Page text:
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Regulation of Potassium Balance

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Potassium excretion is controlled mainly by controlling the rate of

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a. potassium reabsorption in the proximal tubule.

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b. potassium reabsorption in the distal nephron.

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c. potassium secretion in the proximal tubule.

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d. potassium secretion in the distal nephron.

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(d) The distal nephron both reabsorbs and secretes potassium. Quantitatively, the main control is exerted over the rate of secretion.

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In the thick ascending limb

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a. the net amounts of potassium and sodium that are reabsorbed are about the same.

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b. the major pathway for moving potassium from lumen to cell is via the Na-K-ATPase.

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c. most of the potassium that is reabsorbed into the cells leaks back into the lumen via potassium channels.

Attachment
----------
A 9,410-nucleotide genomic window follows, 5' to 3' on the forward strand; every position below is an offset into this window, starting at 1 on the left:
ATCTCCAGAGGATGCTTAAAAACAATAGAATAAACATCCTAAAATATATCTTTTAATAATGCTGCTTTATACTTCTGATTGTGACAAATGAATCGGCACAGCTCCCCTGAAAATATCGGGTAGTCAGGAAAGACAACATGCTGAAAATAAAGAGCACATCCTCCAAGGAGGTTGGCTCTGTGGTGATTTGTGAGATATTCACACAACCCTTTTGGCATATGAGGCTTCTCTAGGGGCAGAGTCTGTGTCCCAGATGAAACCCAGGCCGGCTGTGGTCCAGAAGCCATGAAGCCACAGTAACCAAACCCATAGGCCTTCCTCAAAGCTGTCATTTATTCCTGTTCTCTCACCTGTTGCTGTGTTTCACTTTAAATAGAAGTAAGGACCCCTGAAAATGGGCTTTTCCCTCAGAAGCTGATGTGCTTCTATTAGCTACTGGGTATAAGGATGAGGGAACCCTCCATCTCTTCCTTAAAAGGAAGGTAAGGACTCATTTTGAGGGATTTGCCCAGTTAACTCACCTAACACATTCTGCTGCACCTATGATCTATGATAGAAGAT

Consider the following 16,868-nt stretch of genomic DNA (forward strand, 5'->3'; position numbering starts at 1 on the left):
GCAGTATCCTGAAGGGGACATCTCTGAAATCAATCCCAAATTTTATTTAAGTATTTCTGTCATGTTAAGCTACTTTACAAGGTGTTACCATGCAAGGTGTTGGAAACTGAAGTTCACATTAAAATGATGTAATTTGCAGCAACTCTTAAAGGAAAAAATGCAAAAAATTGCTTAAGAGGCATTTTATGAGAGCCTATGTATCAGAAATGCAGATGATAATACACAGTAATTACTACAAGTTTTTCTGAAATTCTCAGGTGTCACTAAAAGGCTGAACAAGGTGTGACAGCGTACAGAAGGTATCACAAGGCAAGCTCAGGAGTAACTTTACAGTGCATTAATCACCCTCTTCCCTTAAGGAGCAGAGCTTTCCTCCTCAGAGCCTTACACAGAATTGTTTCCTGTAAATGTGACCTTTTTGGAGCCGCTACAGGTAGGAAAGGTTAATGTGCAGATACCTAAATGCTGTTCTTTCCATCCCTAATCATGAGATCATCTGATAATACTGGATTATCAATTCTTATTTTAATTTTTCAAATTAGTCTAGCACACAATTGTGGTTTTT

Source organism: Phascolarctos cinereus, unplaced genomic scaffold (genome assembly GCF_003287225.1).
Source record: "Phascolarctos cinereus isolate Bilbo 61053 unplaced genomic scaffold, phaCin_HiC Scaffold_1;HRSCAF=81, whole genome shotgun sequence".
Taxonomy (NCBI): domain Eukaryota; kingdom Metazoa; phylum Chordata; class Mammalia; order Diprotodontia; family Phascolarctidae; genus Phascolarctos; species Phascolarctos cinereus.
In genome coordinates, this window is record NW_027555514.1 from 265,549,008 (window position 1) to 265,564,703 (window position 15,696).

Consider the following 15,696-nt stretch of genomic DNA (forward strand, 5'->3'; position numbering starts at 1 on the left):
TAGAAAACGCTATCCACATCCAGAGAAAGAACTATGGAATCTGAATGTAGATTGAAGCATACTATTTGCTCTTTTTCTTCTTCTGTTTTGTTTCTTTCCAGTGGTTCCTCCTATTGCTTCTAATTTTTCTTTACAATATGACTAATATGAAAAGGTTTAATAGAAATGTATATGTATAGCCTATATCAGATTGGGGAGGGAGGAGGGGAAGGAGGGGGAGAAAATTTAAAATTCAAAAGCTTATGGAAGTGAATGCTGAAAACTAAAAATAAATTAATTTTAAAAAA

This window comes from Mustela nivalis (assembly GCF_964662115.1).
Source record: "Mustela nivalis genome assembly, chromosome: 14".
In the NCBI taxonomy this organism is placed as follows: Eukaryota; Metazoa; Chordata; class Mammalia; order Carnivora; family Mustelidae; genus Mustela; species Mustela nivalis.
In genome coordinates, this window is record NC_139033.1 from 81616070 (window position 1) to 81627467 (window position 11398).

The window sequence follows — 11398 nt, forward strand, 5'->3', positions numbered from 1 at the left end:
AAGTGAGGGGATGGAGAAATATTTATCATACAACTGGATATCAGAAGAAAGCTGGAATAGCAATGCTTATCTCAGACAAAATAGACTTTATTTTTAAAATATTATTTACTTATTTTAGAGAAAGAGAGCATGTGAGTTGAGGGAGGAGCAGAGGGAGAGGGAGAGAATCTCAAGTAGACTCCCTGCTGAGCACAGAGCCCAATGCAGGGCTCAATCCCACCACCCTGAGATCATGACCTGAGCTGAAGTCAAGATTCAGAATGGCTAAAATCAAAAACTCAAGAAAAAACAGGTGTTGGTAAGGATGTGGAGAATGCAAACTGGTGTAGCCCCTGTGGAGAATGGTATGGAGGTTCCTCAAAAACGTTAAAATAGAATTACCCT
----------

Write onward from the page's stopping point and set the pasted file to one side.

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d. the major pathway for moving potassium from cell to interstitium is via the Na-K-2Cl multiporter.

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(c) The lumen contains far less potassium than sodium. In order to allow continuous operation of the Na–K–2Cl multiporter, most of the potassium leaks back.

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For which substance is it possible to excrete more than is filtered?

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a. Sodium

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b. Potassium

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c. Chloride

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d. It is not possible to excrete any of these ions in amounts greater than the filtered loads.

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(b) Even under conditions of major natriuresis, most of the filtered sodium and chloride is reabsorbed, but with a high potassium load, high secretion in the distal nephron can lead to more potassium excretion than filtration.

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After a potassium-rich meal, the key action of insulin that prevents a large increase in plasma potassium is to

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a. decrease absorption of potassium from the GI tract.

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b. increase uptake of potassium by tissue cells.

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c. increase the filtered load of potassium.

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d. increase tubular secretion of potassium.

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(b) A large dietary load of potassium is absorbed from the GI tract and taken up by tissue cells (mostly muscle), stimulated by insulin, before being released slowly and excreted.

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A key role of “BK” potassium channels in the kidney is to

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